People cast their vote during the presidential election on a polling station in Xochimilco, Mexico City on July 1, 2018.
(AFP PHOTO / Guillermo Arias)

The following year, she won election as district mayor of Mexico City’s Tlalpan neighborhood, Lopez Obrador’s own district and one of the 16 “delegations” that make up the sprawling capital of more than nine million people.

That was the launch pad for her mayoral campaign — but she has been embroiled in controversy along the way.

Tlalpan was one of the areas hardest hit when a 7.1-magnitude earthquake devastated central Mexico on September 19, 2017.

Sheinbaum’s district became the center of world attention when the Rebsamen elementary school collapsed in the quake, killing 19 children and seven adults inside.

It later emerged the district had granted dodgy construction permits to the private school’s owner — who is today on the run from the law — allowing her to build an apartment for herself on top of the building, which destabilized the structure.

Police officers cordon off a street after a building collapsed during a quake in Mexico City on September 19, 2017. (AFP Photo/Ronaldo Schemidt)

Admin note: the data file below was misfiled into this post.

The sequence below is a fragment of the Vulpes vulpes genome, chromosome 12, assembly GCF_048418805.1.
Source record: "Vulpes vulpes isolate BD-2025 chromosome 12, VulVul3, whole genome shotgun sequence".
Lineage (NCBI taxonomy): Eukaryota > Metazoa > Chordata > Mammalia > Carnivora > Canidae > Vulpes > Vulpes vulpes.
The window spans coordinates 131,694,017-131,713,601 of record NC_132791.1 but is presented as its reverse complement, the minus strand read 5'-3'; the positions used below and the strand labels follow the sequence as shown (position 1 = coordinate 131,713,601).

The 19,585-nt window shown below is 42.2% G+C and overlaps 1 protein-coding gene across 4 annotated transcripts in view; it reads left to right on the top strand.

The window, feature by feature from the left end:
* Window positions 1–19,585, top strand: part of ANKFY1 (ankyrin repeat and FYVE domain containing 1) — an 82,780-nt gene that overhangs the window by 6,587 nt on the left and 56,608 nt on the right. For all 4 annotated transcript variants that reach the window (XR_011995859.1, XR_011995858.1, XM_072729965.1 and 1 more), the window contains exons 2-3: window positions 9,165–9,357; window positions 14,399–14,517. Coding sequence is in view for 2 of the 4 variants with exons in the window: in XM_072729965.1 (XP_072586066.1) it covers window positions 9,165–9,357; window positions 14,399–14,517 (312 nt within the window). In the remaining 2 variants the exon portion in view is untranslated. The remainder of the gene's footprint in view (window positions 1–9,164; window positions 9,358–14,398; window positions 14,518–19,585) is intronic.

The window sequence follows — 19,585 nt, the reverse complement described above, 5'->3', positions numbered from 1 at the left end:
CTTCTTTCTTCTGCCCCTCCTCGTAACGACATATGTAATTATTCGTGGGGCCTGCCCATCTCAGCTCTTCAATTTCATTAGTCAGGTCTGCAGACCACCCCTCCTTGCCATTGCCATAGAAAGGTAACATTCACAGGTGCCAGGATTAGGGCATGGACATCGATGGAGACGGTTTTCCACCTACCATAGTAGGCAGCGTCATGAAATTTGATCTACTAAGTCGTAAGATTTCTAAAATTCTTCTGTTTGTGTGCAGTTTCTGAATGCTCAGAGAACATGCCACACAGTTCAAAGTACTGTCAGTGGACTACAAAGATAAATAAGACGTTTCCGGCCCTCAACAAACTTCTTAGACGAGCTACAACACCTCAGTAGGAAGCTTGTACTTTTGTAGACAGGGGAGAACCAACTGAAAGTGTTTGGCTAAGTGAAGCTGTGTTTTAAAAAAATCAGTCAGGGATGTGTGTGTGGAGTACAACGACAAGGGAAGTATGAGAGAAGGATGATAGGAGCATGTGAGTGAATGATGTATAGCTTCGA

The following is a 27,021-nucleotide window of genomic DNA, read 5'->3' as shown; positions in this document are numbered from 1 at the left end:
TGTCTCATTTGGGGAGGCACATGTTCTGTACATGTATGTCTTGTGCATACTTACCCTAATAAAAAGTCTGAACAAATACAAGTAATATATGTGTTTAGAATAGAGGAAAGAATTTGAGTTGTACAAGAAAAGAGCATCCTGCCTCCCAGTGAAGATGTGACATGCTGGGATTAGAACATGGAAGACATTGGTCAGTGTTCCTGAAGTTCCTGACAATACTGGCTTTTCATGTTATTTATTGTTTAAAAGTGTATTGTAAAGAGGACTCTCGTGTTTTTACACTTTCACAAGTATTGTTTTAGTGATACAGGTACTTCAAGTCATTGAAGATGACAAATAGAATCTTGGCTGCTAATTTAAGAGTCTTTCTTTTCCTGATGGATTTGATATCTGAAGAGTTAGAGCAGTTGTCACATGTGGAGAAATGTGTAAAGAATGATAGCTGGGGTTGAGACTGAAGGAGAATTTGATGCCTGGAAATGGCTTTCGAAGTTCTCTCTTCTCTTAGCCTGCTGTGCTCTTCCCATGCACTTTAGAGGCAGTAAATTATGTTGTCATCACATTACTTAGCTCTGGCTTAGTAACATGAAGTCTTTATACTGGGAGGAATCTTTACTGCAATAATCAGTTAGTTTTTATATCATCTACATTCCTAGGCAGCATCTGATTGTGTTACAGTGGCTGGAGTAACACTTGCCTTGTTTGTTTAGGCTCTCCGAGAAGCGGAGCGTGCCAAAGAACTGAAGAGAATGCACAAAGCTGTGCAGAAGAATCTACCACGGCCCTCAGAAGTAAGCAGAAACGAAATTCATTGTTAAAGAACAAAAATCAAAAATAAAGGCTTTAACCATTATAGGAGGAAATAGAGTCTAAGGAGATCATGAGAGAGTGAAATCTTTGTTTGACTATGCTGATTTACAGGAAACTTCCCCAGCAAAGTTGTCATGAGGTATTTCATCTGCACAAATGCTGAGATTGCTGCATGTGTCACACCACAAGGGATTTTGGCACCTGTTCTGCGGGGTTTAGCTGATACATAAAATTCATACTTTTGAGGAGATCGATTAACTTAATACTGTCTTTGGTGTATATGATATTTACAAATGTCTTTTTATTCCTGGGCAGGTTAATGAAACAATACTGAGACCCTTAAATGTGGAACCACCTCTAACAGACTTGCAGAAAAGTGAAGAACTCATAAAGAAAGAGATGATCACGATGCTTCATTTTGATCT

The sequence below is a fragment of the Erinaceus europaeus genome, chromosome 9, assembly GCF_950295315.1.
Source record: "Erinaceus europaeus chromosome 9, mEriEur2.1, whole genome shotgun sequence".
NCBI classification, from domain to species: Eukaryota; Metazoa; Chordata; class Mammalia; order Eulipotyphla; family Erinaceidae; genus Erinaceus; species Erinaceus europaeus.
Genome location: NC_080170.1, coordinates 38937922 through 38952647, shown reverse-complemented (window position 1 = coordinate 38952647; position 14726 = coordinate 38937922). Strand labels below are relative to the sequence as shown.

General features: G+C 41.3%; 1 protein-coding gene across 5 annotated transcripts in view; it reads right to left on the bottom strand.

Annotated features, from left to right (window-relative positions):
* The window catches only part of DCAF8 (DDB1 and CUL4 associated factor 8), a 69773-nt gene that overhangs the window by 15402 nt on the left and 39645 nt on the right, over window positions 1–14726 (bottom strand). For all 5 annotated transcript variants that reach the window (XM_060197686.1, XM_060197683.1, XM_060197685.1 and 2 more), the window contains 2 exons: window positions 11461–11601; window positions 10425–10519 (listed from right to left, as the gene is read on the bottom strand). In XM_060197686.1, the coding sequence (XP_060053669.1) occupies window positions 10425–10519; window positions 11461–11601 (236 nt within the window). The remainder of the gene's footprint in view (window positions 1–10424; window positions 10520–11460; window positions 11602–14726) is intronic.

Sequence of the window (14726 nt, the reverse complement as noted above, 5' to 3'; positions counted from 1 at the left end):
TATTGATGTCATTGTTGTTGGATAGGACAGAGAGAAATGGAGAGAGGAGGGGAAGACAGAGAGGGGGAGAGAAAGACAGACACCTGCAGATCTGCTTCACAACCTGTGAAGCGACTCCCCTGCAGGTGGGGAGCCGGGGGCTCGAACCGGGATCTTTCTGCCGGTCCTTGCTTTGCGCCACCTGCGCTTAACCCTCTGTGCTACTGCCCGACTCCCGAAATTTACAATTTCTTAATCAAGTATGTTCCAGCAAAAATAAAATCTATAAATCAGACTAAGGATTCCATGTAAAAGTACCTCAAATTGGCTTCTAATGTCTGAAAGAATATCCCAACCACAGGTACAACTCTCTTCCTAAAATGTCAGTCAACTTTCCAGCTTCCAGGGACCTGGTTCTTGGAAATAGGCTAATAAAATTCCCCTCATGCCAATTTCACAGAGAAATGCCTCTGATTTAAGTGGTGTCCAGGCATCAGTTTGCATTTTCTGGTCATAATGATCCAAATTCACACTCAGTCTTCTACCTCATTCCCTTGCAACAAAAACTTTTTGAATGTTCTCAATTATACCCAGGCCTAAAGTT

A group of victims’ families has brought criminal charges over the case, and wants Sheinbaum to face investigation.

She vehemently denies responsibility, and accuses her opponents of exploiting the tragedy for political reasons.

But she has been the target of unrelenting anger from victims’ families and their sympathizers — including on election day.

“Murderer!” a protester shouted at her after she cast her ballot.

Born into a family of scientists, Sheinbaum studied physics at the National Autonomous University of Mexico, earning a doctorate in energy engineering and going on to work as a consultant for the United Nations.

She was active in the university’s student movement, which rose up against an unpopular series of reforms at the institution in 1986.

She was one of many veterans of the movement to go into politics and help launch the PRD in 1989 — the main opposition party in what was then a one-party state.

She married fellow student activist Carlos Imaz in 1987.

Imaz was among the most recognizable faces of the Mexican left, also governing the Tlalpan district, until in 2004, he was one of several top officials caught on camera accepting large sums of cash.

An aerial view of Mexico city. (Wikipedia/Fidel Gonzalez/CC BY 3.0)

He avoided jail time, but resigned and faded from politics. The couple separated in 2016. They have a daughter.

When Lopez Obrador was elected Mexico City mayor in 2000, he named Sheinbaum his environment minister.

She followed the fiery leader when he split with the PRD to found Morena, and is seen as a close ally, winning the party’s mayoral nomination in August over the man who was considered the favorite, veteran politician Ricardo Monreal.

The Associated Press contributed to this report.